I wrote a book called The Path of Paganism. The irony is that once you get past the beginner stage, you realize there are many Pagan paths, not just one. Like a lot of people, I started out with Wicca – that didn’t work for me. Eventually I found Druidry, and through Druidry I found the ancestral, devotional, ecstatic, oracular, magical, public, Pagan polytheism I practice today.
When I put out the call for questions for the August Conversations Under the Oaks, I got several questions dealing with finding the right path, the right Gods, or the right community. So I’m combining them into one post on the general topic of finding the right path.
Questions have been edited for brevity, and in some cases combined.
I am a former Christian, but a shaman told me Pan was actually the one watching over me and my family. I love animals and nature, so that much resonates. Yet when I ask my Tarot cards what the outcome would be if I followed Pan, I get the Devil or 10 of Swords, every time. Is there a way to know if that shaman was correct, or not?
I strongly suspect you’re getting bad advice, and that’s the source of the troublesome cards in your readings.
I’m leery of anyone who calls themselves a shaman. Shamanism is practiced within a specific culture, and this “shaman” doesn’t appear to know much about Hellenic culture, or about Pan. For the most part, deities don’t watch over families. That’s the job of the agathos daimon – the ancestral guardian spirit of the family. Further, Pan is a God of wild places – unless your family lives in the wilds of Greece (or perhaps, the wilds of other places) it’s highly unlikely Pan is watching over you.
Which is not to say that Pan can’t be calling you – that is a possibility. But it’s going to take more discernment on your part to figure that out. Start with this rather long piece on Pan by Jason Mankey. The move to prayers, meditations, and offerings – see what happens.
Do Gods watch over family groups, no matter who you might choose to reach out to?
Family relationships with Gods are not unheard of, but in this society where monotheism and atheism dominate the culture, they’re rare. If you don’t already know about it, the odds that a deity is tied to your family are extremely long. Perhaps in the future we’ll have multi-generational devotional relationships – that would be a beautiful thing.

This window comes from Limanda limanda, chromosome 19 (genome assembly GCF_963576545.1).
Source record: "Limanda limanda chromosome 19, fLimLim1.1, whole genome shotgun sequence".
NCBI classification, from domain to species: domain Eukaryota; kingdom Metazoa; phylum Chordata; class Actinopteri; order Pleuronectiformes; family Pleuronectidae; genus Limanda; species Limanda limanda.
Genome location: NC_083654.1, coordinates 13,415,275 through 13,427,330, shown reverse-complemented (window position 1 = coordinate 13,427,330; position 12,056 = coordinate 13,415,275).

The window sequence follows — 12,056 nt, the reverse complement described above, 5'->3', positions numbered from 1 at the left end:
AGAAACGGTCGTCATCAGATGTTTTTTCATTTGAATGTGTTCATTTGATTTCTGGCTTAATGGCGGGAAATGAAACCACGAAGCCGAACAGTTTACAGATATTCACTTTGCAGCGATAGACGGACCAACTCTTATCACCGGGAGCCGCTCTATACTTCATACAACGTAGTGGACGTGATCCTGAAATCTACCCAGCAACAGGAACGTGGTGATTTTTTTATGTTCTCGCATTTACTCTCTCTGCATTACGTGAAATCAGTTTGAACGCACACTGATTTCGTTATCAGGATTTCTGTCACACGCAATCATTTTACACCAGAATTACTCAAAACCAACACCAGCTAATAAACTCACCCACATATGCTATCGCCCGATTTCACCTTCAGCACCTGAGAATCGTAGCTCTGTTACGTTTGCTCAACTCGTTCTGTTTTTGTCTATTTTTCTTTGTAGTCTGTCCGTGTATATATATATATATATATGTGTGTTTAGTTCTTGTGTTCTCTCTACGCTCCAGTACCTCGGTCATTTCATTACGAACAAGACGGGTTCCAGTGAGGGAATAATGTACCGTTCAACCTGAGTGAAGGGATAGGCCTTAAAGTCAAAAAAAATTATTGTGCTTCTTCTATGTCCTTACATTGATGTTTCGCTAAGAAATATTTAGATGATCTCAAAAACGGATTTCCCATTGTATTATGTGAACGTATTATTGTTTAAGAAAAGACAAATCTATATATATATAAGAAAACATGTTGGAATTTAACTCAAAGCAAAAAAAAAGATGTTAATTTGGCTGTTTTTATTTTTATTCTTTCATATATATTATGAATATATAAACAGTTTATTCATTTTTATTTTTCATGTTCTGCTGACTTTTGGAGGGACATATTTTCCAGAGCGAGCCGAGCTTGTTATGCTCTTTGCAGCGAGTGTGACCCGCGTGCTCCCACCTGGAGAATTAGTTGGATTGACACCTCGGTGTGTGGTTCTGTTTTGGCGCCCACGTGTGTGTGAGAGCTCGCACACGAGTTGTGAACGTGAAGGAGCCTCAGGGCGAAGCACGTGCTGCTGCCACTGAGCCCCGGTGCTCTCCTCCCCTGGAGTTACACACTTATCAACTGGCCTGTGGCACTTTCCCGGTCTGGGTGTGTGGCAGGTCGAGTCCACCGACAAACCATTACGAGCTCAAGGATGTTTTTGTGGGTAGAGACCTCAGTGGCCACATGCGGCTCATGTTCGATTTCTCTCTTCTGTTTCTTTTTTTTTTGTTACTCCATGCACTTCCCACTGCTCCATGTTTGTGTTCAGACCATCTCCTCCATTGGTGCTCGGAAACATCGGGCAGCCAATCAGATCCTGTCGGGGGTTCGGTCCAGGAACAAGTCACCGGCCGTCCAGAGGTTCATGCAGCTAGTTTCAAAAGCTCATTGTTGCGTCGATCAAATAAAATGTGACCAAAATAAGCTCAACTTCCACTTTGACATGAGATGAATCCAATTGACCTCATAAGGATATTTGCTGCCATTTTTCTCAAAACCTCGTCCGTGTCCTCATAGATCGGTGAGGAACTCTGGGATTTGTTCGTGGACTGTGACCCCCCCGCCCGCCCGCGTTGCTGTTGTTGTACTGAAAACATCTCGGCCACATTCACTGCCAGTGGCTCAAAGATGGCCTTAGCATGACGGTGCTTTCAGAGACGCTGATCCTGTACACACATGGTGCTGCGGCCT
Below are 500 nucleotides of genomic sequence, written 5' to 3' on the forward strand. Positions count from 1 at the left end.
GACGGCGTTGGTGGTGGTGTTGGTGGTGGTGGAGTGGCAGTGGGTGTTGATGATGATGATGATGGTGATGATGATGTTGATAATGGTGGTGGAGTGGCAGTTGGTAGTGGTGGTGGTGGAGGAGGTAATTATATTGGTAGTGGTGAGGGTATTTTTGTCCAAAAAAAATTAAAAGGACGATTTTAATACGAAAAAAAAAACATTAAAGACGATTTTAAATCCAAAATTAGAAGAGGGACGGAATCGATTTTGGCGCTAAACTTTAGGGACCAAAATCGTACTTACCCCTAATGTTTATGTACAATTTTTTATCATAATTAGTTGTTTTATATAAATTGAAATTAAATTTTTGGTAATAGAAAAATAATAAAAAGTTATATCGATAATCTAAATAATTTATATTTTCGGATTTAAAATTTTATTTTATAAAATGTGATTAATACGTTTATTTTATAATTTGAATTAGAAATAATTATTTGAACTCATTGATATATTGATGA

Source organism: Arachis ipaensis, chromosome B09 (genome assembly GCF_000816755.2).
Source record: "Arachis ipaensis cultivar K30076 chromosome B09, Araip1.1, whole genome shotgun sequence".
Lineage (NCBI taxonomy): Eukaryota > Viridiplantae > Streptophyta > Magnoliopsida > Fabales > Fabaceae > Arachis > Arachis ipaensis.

The Heathens have a saying I like: “if you feel a tap on your shoulder, it’s probably your grandfather, not the Allfather.” If you’re looking for a family guardian, or if you think you have one and you’re trying to figure out who it is, start digging into your ancestry.
I am interested in finding a safe and non-manipulative path/tradition. After a 16 year hiatus I am venturing back and am overwhelmed. So much has changed, especially me. How do you safely adopt a pantheon unrelated to your heritage or religion of origin?
The Gods call who They call. We need to show proper respect to living traditions and cultures, particularly those of people who have been colonized or marginalized. But if a deity calls you, respond. If you’re interested in a deity, pursue Them. Obviously, if you’re starting from scratch, you’ll have some catch-up work to do – some remedial reading and study. In the contemporary Western polytheist movement, that’s most of us – that’s what I had to do.
I’ll take issue with one word in your question. None of these paths are safe. Hopefully you’ll find a path that is authentic, honest, respectful, and to use your term, non-manipulative. But working with Gods and magic is inherently unsafe – it can turn your life upside down.
Whether that’s a good thing or a bad thing is another matter entirely.
How do I find a safe community? Mystic South was wonderful but I live in Pennsylvania. I am so leery of trying another organized group – my past experiences saw behavior that mimicked the worst aspects of organized religion which left me cold.
Pagan groups share one key characteristic with Christian groups – they’re all made up of humans, with human weaknesses and failings. The number and kind of Gods we worship can’t do away with that.
I wish I had a roadmap for finding a good group. All I know is to start searching on-line and see what you come up with, then start checking them out. You’re likely to have to settle for a “community of convenience.” Some people don’t like that, but it’s worked well for me. I encourage you – and everyone else – to compromise on matters of tradition and emphasis. If you’re a Druid and all you can find is a Wiccan coven, at least you’ll have a Pagan group to work with, and a community to form relationships with.
Never compromise on ethics, integrity, and functionality. If a group doesn’t have their act together, don’t waste your time with them.
What can you do when no one you know honours the same deities or walks the same path you do?
One thing you can do is what I mentioned above: find a community of convenience. That won’t address the need for help on your path, but it will give you some people who understand the way you see the world, and that’s a big help.
But finding an ADF grove isn’t the same thing as finding other followers of the Morrigan. If you can’t find co-religionists locally, look for them on-line. There are Facebook groups for virtually every tradition and deity imaginable. Most of them are far more noise than signal, but if you ask serious intelligent questions, the other serious intelligent members are likely to come out of the woodwork to respond.
If you can’t find the people you’re looking for, help them find you. Start a blog – set up devotional site to your deities. You don’t have to post as often as I do. Even posting twice a month will show people that you’re still active and that it’s worth their while to try to contact you.
I suggest you do this even if you don’t really want to find others like you. It helps build a foundation of lore, devotion, and practice that will be helpful in the future.